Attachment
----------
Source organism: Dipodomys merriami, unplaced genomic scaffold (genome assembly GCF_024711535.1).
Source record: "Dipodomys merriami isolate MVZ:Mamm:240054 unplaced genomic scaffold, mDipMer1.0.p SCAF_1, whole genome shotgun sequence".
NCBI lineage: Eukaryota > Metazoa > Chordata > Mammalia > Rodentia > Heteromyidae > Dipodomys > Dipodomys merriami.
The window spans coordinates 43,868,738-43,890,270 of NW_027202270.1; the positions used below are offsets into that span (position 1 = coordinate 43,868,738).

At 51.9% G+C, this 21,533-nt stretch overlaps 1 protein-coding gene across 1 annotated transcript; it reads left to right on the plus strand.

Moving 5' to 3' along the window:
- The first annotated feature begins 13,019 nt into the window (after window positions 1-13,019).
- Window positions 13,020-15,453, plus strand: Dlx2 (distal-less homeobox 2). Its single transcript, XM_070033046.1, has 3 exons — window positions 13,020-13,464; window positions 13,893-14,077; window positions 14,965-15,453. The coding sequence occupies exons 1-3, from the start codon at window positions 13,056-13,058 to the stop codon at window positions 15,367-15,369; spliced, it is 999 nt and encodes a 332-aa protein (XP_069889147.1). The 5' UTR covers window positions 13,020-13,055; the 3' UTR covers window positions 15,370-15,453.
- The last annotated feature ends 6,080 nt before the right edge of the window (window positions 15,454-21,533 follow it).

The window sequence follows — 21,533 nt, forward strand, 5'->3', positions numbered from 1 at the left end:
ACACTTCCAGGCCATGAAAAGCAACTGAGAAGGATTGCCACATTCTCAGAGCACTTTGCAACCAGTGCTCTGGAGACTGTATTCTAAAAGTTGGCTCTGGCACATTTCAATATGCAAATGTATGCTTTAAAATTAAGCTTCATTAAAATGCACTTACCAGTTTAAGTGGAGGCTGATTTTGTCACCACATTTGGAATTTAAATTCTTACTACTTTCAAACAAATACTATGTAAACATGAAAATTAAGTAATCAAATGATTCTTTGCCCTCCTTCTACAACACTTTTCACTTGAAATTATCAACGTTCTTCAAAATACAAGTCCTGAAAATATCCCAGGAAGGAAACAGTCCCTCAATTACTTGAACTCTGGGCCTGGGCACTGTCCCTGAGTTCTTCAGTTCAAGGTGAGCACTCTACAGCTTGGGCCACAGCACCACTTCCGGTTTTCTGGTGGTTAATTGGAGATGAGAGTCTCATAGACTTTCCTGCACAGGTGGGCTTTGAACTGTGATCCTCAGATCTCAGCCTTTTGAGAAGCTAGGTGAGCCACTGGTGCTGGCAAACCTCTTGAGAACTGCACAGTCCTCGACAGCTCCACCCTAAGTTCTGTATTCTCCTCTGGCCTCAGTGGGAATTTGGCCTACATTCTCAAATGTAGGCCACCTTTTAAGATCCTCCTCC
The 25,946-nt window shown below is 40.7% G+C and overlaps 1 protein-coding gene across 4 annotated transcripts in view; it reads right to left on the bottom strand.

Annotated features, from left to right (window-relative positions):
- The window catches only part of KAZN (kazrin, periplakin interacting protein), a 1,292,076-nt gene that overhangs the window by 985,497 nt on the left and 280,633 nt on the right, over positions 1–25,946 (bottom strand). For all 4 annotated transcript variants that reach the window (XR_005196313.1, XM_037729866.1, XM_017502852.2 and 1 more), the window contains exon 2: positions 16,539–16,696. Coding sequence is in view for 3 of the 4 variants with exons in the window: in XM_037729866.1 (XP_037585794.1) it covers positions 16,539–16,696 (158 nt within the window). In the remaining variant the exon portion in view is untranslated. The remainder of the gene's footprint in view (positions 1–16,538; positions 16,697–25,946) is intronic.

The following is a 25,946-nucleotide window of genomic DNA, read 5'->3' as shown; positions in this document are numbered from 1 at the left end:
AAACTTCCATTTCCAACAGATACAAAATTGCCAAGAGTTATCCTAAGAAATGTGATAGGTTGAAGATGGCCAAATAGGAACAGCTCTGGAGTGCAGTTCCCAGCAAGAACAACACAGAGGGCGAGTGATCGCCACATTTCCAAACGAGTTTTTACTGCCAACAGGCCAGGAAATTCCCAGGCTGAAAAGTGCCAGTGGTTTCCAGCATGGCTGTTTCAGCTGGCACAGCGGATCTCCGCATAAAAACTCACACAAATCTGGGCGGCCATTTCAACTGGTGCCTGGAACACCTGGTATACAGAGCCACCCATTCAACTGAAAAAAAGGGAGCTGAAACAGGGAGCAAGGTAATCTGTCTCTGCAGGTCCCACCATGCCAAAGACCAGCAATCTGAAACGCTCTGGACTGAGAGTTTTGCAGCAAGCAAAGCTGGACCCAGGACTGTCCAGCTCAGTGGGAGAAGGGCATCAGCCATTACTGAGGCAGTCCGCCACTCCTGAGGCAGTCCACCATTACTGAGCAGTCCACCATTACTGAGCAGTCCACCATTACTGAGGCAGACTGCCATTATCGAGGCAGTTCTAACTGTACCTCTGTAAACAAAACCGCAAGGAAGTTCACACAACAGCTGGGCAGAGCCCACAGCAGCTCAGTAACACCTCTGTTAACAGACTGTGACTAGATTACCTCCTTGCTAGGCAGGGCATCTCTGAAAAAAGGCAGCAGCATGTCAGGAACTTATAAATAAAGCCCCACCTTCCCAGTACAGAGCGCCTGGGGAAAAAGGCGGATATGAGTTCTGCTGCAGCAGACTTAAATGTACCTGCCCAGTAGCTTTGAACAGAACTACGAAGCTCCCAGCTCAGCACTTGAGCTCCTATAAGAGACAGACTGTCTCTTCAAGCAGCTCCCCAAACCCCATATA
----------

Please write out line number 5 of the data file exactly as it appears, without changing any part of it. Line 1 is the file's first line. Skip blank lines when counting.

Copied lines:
At 51.9% G+C, this 21,533-nt stretch overlaps 1 protein-coding gene across 1 annotated transcript; it reads left to right on the plus strand.